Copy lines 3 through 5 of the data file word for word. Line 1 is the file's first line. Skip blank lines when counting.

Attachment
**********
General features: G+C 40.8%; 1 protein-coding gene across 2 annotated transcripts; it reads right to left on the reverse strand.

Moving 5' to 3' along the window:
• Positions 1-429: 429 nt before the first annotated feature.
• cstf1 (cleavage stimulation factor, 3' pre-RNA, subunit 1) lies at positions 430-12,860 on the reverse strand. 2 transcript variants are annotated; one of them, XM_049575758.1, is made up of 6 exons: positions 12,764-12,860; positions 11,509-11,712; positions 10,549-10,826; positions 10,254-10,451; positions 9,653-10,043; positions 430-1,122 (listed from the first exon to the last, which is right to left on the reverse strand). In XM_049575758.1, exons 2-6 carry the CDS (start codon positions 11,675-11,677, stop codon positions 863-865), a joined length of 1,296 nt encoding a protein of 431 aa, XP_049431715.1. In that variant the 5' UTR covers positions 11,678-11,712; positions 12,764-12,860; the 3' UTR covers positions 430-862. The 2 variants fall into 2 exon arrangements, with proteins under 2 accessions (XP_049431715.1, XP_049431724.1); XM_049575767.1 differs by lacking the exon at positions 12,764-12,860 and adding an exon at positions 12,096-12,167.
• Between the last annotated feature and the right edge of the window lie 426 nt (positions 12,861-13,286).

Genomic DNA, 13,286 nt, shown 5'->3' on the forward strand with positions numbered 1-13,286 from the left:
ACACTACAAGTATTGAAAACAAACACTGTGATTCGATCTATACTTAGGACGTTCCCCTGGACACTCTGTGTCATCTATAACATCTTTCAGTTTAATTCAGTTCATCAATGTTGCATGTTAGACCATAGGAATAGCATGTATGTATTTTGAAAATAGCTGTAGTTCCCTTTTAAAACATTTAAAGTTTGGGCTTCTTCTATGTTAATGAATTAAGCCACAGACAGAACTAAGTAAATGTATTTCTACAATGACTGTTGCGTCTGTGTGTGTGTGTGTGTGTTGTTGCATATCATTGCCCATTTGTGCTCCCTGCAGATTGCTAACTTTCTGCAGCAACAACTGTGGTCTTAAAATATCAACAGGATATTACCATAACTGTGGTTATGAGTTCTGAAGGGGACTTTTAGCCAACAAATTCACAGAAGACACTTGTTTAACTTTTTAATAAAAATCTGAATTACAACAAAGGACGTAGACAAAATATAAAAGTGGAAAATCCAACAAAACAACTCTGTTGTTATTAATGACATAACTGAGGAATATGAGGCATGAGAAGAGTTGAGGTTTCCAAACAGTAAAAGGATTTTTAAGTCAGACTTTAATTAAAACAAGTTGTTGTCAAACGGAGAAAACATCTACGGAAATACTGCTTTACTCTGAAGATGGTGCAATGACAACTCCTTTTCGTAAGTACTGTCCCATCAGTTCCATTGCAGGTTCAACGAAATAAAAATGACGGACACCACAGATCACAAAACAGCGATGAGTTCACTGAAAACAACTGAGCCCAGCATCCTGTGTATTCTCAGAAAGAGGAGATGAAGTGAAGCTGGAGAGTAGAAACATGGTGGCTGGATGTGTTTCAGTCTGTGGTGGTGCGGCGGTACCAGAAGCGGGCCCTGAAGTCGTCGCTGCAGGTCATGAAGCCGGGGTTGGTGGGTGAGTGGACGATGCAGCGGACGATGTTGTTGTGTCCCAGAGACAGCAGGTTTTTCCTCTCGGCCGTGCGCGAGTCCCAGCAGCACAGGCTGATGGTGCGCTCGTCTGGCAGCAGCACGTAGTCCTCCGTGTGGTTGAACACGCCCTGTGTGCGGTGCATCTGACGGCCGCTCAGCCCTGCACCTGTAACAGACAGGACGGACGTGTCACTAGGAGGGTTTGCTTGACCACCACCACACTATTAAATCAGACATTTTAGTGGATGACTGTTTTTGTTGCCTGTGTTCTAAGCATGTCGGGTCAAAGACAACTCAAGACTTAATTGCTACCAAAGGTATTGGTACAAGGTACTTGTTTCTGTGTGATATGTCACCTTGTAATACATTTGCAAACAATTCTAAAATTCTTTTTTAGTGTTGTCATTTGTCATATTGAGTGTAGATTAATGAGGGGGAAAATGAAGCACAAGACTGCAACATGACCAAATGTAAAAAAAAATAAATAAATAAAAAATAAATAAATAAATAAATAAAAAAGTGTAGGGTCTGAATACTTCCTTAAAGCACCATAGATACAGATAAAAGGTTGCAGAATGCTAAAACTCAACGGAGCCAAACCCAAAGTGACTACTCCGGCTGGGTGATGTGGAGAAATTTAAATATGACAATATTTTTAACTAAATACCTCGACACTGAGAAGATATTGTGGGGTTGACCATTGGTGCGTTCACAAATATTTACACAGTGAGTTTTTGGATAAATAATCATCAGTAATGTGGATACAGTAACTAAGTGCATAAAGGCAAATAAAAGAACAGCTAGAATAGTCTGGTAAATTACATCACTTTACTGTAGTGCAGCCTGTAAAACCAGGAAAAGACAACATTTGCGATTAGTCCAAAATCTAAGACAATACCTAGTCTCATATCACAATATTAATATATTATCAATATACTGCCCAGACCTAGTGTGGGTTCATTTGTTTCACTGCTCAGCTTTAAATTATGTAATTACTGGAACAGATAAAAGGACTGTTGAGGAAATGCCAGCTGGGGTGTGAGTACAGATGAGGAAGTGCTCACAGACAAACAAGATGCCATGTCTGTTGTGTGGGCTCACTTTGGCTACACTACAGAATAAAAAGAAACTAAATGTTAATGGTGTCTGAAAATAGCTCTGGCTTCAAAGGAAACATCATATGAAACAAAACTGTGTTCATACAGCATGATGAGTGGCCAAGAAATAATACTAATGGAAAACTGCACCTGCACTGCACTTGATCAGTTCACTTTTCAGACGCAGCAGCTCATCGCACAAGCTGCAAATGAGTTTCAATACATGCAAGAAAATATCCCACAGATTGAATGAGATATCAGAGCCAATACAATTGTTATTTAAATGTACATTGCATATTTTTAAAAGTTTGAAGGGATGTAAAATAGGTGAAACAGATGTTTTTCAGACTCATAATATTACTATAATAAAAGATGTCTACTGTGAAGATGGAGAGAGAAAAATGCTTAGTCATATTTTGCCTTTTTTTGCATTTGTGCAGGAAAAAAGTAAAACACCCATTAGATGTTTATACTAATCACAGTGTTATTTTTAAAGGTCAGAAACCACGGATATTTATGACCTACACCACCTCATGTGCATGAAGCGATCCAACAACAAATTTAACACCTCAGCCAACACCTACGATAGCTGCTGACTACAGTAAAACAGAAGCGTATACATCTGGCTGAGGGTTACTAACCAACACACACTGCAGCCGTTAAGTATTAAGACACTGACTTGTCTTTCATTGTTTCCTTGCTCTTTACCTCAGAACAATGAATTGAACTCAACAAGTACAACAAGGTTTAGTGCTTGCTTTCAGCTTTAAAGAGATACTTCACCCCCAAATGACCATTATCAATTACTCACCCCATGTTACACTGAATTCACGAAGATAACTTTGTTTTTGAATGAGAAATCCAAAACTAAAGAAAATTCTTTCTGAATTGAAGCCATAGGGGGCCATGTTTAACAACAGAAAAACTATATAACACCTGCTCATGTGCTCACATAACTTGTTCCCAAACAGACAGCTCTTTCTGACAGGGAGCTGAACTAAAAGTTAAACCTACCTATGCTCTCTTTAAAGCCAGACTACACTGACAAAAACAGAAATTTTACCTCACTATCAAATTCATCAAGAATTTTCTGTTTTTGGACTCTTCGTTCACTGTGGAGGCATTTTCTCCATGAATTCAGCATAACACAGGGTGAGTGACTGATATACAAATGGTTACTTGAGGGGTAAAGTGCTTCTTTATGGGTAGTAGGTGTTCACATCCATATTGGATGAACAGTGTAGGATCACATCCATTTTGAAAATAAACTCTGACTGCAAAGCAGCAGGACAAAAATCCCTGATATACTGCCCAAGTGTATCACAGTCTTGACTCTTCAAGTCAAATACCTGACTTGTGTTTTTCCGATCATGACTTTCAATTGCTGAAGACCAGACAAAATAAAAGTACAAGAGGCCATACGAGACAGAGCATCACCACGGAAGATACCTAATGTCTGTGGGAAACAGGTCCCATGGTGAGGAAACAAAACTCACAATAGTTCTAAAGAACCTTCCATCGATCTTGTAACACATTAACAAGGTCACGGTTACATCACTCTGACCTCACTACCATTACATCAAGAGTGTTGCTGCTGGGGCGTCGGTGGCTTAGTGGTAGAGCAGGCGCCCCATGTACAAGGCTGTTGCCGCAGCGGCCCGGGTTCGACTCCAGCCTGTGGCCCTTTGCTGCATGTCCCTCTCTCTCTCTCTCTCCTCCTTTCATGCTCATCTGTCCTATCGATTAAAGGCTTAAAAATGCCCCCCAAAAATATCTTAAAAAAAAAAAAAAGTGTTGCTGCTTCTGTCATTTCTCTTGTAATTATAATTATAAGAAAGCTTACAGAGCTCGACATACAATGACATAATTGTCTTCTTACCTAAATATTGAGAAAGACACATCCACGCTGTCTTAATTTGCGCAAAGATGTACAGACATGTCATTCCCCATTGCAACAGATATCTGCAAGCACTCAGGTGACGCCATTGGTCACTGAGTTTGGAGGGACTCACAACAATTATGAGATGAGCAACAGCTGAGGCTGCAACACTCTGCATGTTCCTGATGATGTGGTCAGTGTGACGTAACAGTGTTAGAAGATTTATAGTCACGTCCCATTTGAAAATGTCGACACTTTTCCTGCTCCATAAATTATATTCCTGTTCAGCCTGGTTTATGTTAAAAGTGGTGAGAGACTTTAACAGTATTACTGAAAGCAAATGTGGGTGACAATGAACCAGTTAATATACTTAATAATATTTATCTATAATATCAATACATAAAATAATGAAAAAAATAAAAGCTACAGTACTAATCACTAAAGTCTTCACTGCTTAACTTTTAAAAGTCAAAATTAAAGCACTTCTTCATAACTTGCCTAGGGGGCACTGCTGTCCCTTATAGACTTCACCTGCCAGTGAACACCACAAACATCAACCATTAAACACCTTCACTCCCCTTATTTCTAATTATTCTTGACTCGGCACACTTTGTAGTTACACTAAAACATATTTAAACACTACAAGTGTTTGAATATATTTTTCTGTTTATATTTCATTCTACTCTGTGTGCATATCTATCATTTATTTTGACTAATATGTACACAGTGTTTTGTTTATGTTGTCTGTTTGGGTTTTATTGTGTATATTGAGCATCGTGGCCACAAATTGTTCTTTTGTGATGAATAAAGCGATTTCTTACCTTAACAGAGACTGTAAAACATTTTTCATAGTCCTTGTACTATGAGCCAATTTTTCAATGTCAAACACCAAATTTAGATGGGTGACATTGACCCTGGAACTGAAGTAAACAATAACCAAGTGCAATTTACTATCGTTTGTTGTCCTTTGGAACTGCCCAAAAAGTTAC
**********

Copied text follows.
• Positions 1-429: 429 nt before the first annotated feature.
• cstf1 (cleavage stimulation factor, 3' pre-RNA, subunit 1) lies at positions 430-12,860 on the reverse strand. 2 transcript variants are annotated; one of them, XM_049575758.1, is made up of 6 exons: positions 12,764-12,860; positions 11,509-11,712; positions 10,549-10,826; positions 10,254-10,451; positions 9,653-10,043; positions 430-1,122 (listed from the first exon to the last, which is right to left on the reverse strand). In XM_049575758.1, exons 2-6 carry the CDS (start codon positions 11,675-11,677, stop codon positions 863-865), a joined length of 1,296 nt encoding a protein of 431 aa, XP_049431715.1. In that variant the 5' UTR covers positions 11,678-11,712; positions 12,764-12,860; the 3' UTR covers positions 430-862. The 2 variants fall into 2 exon arrangements, with proteins under 2 accessions (XP_049431715.1, XP_049431724.1); XM_049575767.1 differs by lacking the exon at positions 12,764-12,860 and adding an exon at positions 12,096-12,167.
• Between the last annotated feature and the right edge of the window lie 426 nt (positions 12,861-13,286).